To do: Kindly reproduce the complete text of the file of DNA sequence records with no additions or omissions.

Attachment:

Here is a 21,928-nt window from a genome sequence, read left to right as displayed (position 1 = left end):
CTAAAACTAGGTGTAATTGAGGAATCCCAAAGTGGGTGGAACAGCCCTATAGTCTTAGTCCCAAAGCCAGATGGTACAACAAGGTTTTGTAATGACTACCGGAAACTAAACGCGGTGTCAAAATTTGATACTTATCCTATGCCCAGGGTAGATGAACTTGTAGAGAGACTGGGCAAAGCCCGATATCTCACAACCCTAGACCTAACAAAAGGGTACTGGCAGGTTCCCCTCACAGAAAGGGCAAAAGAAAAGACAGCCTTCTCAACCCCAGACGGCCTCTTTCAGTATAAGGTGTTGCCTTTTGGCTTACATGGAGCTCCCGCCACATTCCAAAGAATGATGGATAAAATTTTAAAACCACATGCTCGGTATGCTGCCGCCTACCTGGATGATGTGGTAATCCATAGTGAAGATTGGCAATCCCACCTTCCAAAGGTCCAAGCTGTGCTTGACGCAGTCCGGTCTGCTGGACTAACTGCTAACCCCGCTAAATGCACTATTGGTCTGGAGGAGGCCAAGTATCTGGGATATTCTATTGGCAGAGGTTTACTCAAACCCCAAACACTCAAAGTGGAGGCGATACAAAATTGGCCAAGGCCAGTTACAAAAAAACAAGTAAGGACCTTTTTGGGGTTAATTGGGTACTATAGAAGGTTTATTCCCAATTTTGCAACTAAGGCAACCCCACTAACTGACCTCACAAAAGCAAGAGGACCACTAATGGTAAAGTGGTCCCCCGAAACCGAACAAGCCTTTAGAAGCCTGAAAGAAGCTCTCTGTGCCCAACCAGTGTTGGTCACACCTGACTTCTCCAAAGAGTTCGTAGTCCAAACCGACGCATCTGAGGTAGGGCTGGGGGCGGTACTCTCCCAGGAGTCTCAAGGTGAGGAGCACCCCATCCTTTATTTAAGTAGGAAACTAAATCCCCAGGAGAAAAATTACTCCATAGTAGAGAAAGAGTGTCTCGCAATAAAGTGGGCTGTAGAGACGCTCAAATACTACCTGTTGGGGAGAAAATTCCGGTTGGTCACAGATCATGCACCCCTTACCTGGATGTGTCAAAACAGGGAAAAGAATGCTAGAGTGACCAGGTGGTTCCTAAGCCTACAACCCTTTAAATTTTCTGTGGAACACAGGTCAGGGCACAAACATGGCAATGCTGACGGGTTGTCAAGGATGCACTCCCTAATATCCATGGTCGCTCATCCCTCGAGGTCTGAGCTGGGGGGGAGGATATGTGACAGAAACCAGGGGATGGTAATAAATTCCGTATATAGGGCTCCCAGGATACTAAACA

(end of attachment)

Here is a 21,928-nt window from a genome sequence, read left to right as displayed (position 1 = left end):
CTAAAACTAGGTGTAATTGAGGAATCCCAAAGTGGGTGGAACAGCCCTATAGTCTTAGTCCCAAAGCCAGATGGTACAACAAGGTTTTGTAATGACTACCGGAAACTAAACGCGGTGTCAAAATTTGATACTTATCCTATGCCCAGGGTAGATGAACTTGTAGAGAGACTGGGCAAAGCCCGATATCTCACAACCCTAGACCTAACAAAAGGGTACTGGCAGGTTCCCCTCACAGAAAGGGCAAAAGAAAAGACAGCCTTCTCAACCCCAGACGGCCTCTTTCAGTATAAGGTGTTGCCTTTTGGCTTACATGGAGCTCCCGCCACATTCCAAAGAATGATGGATAAAATTTTAAAACCACATGCTCGGTATGCTGCCGCCTACCTGGATGATGTGGTAATCCATAGTGAAGATTGGCAATCCCACCTTCCAAAGGTCCAAGCTGTGCTTGACGCAGTCCGGTCTGCTGGACTAACTGCTAACCCCGCTAAATGCACTATTGGTCTGGAGGAGGCCAAGTATCTGGGATATTCTATTGGCAGAGGTTTACTCAAACCCCAAACACTCAAAGTGGAGGCGATACAAAATTGGCCAAGGCCAGTTACAAAAAAACAAGTAAGGACCTTTTTGGGGTTAATTGGGTACTATAGAAGGTTTATTCCCAATTTTGCAACTAAGGCAACCCCACTAACTGACCTCACAAAAGCAAGAGGACCACTAATGGTAAAGTGGTCCCCCGAAACCGAACAAGCCTTTAGAAGCCTGAAAGAAGCTCTCTGTGCCCAACCAGTGTTGGTCACACCTGACTTCTCCAAAGAGTTCGTAGTCCAAACCGACGCATCTGAGGTAGGGCTGGGGGCGGTACTCTCCCAGGAGTCTCAAGGTGAGGAGCACCCCATCCTTTATTTAAGTAGGAAACTAAATCCCCAGGAGAAAAATTACTCCATAGTAGAGAAAGAGTGTCTCGCAATAAAGTGGGCTGTAGAGACGCTCAAATACTACCTGTTGGGGAGAAAATTCCGGTTGGTCACAGATCATGCACCCCTTACCTGGATGTGTCAAAACAGGGAAAAGAATGCTAGAGTGACCAGGTGGTTCCTAAGCCTACAACCCTTTAAATTTTCTGTGGAACACAGGTCAGGGCACAAACATGGCAATGCTGACGGGTTGTCAAGGATGCACTCCCTAATATCCATGGTCGCTCATCCCTCGAGGTCTGAGCTGGGGGGGAGGATATGTGACAGAAACCAGGGGATGGTAATAAATTCCGTATATAGGGCTCCCAGGATACTAAACA